Warning: Cybercriminals Use Phishing Scams Following Syria-Turkey Tragedy

Following the recent earthquakes in Syria-Turkey, security experts have warned of phishing scams launched by cybercriminals to deceive people into donating to fake causes. These scams take advantage of people’s generosity and willingness to help those affected by the disaster. They may come in the form of emails or social media messages that appear to be from legitimate charities or relief organizations, but in reality, are fake.

One phishing scam spotted by Bitdefender Antispam Lab saw scammers pose as representatives from a Ukrainian charity foundation seeking funds to help those affected by the natural disasters. These scams typically seek to raise money for survivors left without basic necessities such as heat or water, following the earthquakes which have killed more than 35,000 people. However, instead of helping those in need, scammers divert donations away from legitimate charities and into their own PayPal accounts and cryptocurrency wallets.

Scammers are using a variety of tactics to carry out their schemes. For example, on TikTok Live, some content creators are posting photos of devastation, looped footage, and recordings of TV shows featuring actual rescue efforts while soliciting donations and misleading viewers. Similarly, scammers are planting artificial intelligence-generated images on social media sites, which people who want to help are sharing on TikTok and Twitter, unknowingly furthering the scam efforts. These images contain captions soliciting donations, including links to cryptocurrency wallets.

Cybercriminals also create fake fundraising accounts on Twitter and post links directly to PayPal. To gain visibility, these accounts retweet news articles and reply to tweets by celebrities and businesses. Scammers that create fake disaster relief accounts often appear to be legitimate organizations or news outlets but will then redirect funds to their own PayPal addresses.

It is not uncommon for scammers to reuse the same crypto addresses and websites to defraud people in the wake of any breaking news story. To avoid scams and donate safely, individuals should remain cautious as these misleading and fraudulent messages are expected to increase in the coming days. Fraudsters exploit people’s vulnerabilities and emotions after a natural disaster, using the online community’s empathy to steal personal information and money. While these schemes are not new, they can still be effective in stealing money from unwary and kind-hearted individuals.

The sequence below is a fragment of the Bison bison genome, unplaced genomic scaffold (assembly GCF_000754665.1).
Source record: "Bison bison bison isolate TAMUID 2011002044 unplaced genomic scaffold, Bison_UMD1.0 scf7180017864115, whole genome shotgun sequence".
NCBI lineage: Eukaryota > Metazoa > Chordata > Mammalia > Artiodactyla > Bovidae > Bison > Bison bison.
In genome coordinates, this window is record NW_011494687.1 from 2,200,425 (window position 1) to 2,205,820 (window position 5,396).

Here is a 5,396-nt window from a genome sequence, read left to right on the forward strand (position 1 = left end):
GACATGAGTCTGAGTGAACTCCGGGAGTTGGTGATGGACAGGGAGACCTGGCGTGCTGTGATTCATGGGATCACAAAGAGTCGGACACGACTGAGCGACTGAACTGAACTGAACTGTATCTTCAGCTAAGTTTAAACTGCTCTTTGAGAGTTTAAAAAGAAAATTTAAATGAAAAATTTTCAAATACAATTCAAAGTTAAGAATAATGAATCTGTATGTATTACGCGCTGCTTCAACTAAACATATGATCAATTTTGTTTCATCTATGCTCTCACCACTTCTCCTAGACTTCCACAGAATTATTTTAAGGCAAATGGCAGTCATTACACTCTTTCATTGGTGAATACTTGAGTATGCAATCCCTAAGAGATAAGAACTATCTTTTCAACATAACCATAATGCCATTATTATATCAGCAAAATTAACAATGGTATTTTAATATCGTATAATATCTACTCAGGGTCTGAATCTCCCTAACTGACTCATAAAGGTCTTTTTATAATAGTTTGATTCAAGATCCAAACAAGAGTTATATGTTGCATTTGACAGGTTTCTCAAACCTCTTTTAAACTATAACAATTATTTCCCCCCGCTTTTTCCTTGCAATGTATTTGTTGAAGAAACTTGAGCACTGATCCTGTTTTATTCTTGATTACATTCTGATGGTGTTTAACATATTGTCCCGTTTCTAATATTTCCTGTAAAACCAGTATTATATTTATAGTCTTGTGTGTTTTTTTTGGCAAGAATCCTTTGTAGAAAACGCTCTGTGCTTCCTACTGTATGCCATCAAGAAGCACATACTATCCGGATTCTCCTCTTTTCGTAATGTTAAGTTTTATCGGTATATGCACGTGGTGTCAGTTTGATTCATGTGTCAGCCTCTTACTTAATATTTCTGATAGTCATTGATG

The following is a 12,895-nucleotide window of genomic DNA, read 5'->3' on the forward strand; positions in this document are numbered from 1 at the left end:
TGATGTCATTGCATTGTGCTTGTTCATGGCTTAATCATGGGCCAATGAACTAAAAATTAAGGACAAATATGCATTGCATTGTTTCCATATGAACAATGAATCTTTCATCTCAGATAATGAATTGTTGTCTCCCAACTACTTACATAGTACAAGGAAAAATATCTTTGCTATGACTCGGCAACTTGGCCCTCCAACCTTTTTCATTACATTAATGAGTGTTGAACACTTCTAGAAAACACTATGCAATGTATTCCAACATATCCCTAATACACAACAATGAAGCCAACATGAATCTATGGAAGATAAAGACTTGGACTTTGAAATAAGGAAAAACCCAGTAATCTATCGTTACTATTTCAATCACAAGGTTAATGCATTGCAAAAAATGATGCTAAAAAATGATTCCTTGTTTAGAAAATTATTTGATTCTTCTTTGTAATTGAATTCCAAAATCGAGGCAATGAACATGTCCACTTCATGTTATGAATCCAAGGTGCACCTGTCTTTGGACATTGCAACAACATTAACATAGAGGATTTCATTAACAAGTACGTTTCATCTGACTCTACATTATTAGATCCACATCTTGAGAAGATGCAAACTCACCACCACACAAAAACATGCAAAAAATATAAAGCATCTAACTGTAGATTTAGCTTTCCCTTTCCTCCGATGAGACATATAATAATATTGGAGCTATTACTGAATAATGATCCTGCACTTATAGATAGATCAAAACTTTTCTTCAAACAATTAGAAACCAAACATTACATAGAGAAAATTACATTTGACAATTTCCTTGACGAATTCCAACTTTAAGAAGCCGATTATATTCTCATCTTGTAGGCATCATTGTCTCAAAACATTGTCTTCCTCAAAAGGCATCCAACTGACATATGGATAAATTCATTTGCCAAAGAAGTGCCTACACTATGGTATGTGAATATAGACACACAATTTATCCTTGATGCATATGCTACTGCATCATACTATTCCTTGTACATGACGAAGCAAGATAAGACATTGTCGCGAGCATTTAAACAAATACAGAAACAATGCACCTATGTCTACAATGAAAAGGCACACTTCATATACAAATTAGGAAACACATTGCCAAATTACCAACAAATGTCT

We urge users to remain vigilant and exercise caution before submitting charitable payments through unsolicited correspondence. Poorly edited, unofficial-looking messages, and the presence of crypto wallets are big red flags, and users should take extra care. People seeking to help those in need should research official charity organizations and contact them directly via official channels. Users can look up charities on their national charity register, such as the United Kingdom Charity Register or the IRS in the United States. If there is any suspicion of a scam, users should report it to Action Fraud in the U.K. or the relevant social media platform.

Threat actors are continuously making their phishing campaigns more realistic and harder for users to detect. Users should always thoroughly check email content they receive against the list below before clicking on any links or opening any attachments.

The Critical Start Cyber Threat Intelligence (CTI) team recommends communicating the tips below to your workforce to help them better recognize phishing emails:

  • Always check the “From” email address for signs of Fraudulence.
  • Watch for misspellings or incorrect logos (ex. Southwest (legitimate branding) vs. SouthWest).
  • Be suspicious of all hyperlinks and documents.
  • Check if the URL leads to the website you would expect based on the sender.
  • Do note open any attachments until you are 100% sure the sender is legitimate.
  • If a user opens an attachment and there is an additional “open” button they must click on to receive attachments from the cloud, then do not click “open!” Immediately reach out to the sender to validate the attachment and contents.
  • Users should avoid opening suspicious attachments or links to prevent any kind of infection.  
  • Be skeptical of urgency — it’s a common characteristic of phishing.
  • Be cautious of any emails that land in your inbox outside of business hours.

Scammers will often use emotional language, photos, and videos to play on people’s emotions. Some scams may falsely claim to be affiliated with legitimate charities or governments. If individuals are interested in donating through a specific organization, they should look up the charity or government organization’s official website and donate directly to them to ensure that their donation is safe and legitimate.

For more timely cyber threat intelligence updates, follow our Intelligence Hub, and connect with us today to talk about how we can help you simplify breach prevention.

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